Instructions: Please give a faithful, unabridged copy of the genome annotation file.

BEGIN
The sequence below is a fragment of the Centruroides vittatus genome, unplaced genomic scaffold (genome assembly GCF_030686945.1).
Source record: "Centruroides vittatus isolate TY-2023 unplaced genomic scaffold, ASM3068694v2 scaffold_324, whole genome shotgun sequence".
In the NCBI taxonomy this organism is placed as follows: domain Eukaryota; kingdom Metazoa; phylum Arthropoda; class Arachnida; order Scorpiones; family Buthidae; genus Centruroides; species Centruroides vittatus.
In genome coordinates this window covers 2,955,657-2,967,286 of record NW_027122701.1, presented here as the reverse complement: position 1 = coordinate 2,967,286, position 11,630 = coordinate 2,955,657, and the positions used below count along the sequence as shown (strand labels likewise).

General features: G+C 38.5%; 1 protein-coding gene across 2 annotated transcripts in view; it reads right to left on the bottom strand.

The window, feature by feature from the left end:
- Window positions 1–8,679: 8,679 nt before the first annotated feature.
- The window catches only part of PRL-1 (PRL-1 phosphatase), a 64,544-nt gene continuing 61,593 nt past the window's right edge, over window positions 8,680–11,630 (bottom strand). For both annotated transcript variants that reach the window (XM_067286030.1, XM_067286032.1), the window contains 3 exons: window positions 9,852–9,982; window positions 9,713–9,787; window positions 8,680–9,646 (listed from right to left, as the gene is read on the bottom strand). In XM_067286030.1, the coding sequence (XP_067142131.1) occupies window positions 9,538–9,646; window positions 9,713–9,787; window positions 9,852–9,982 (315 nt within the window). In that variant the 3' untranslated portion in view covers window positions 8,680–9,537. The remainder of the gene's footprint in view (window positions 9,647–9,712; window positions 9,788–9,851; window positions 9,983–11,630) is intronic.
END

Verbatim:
The sequence below is a fragment of the Centruroides vittatus genome, unplaced genomic scaffold (genome assembly GCF_030686945.1).
Source record: "Centruroides vittatus isolate TY-2023 unplaced genomic scaffold, ASM3068694v2 scaffold_324, whole genome shotgun sequence".
In the NCBI taxonomy this organism is placed as follows: domain Eukaryota; kingdom Metazoa; phylum Arthropoda; class Arachnida; order Scorpiones; family Buthidae; genus Centruroides; species Centruroides vittatus.
In genome coordinates this window covers 2,955,657-2,967,286 of record NW_027122701.1, presented here as the reverse complement: position 1 = coordinate 2,967,286, position 11,630 = coordinate 2,955,657, and the positions used below count along the sequence as shown (strand labels likewise).

General features: G+C 38.5%; 1 protein-coding gene across 2 annotated transcripts in view; it reads right to left on the bottom strand.

The window, feature by feature from the left end:
- Window positions 1–8,679: 8,679 nt before the first annotated feature.
- The window catches only part of PRL-1 (PRL-1 phosphatase), a 64,544-nt gene continuing 61,593 nt past the window's right edge, over window positions 8,680–11,630 (bottom strand). For both annotated transcript variants that reach the window (XM_067286030.1, XM_067286032.1), the window contains 3 exons: window positions 9,852–9,982; window positions 9,713–9,787; window positions 8,680–9,646 (listed from right to left, as the gene is read on the bottom strand). In XM_067286030.1, the coding sequence (XP_067142131.1) occupies window positions 9,538–9,646; window positions 9,713–9,787; window positions 9,852–9,982 (315 nt within the window). In that variant the 3' untranslated portion in view covers window positions 8,680–9,537. The remainder of the gene's footprint in view (window positions 9,647–9,712; window positions 9,788–9,851; window positions 9,983–11,630) is intronic.